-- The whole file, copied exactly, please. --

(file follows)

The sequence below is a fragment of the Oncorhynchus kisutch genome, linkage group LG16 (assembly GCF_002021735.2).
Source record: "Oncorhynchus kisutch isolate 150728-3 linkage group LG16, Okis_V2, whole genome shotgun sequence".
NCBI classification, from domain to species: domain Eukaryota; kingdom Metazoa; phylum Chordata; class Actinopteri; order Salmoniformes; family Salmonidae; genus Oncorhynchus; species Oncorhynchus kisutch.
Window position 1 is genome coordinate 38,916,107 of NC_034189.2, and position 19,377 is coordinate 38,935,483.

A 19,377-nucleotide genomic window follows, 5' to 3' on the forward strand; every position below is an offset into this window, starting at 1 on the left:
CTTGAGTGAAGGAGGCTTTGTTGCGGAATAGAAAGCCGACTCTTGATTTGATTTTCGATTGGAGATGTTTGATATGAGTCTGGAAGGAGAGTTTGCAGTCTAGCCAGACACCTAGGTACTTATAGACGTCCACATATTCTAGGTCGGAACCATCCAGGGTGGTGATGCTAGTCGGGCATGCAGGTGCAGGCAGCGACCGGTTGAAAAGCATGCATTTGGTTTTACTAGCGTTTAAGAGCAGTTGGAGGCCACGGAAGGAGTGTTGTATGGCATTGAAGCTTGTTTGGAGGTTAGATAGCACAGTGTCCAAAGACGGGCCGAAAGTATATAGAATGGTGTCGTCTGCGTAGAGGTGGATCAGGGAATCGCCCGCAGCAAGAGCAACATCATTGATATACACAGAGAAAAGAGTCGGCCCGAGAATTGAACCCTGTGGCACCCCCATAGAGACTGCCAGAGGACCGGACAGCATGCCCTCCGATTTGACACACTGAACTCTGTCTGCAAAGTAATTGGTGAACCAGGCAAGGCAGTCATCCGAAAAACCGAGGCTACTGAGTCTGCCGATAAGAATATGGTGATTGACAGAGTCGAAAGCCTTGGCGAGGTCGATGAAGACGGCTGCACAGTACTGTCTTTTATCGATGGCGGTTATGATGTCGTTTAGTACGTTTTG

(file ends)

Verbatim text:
The sequence below is a fragment of the Oncorhynchus kisutch genome, linkage group LG16 (assembly GCF_002021735.2).
Source record: "Oncorhynchus kisutch isolate 150728-3 linkage group LG16, Okis_V2, whole genome shotgun sequence".
NCBI classification, from domain to species: domain Eukaryota; kingdom Metazoa; phylum Chordata; class Actinopteri; order Salmoniformes; family Salmonidae; genus Oncorhynchus; species Oncorhynchus kisutch.
Window position 1 is genome coordinate 38,916,107 of NC_034189.2, and position 19,377 is coordinate 38,935,483.

A 19,377-nucleotide genomic window follows, 5' to 3' on the forward strand; every position below is an offset into this window, starting at 1 on the left:
CTTGAGTGAAGGAGGCTTTGTTGCGGAATAGAAAGCCGACTCTTGATTTGATTTTCGATTGGAGATGTTTGATATGAGTCTGGAAGGAGAGTTTGCAGTCTAGCCAGACACCTAGGTACTTATAGACGTCCACATATTCTAGGTCGGAACCATCCAGGGTGGTGATGCTAGTCGGGCATGCAGGTGCAGGCAGCGACCGGTTGAAAAGCATGCATTTGGTTTTACTAGCGTTTAAGAGCAGTTGGAGGCCACGGAAGGAGTGTTGTATGGCATTGAAGCTTGTTTGGAGGTTAGATAGCACAGTGTCCAAAGACGGGCCGAAAGTATATAGAATGGTGTCGTCTGCGTAGAGGTGGATCAGGGAATCGCCCGCAGCAAGAGCAACATCATTGATATACACAGAGAAAAGAGTCGGCCCGAGAATTGAACCCTGTGGCACCCCCATAGAGACTGCCAGAGGACCGGACAGCATGCCCTCCGATTTGACACACTGAACTCTGTCTGCAAAGTAATTGGTGAACCAGGCAAGGCAGTCATCCGAAAAACCGAGGCTACTGAGTCTGCCGATAAGAATATGGTGATTGACAGAGTCGAAAGCCTTGGCGAGGTCGATGAAGACGGCTGCACAGTACTGTCTTTTATCGATGGCGGTTATGATGTCGTTTAGTACGTTTTG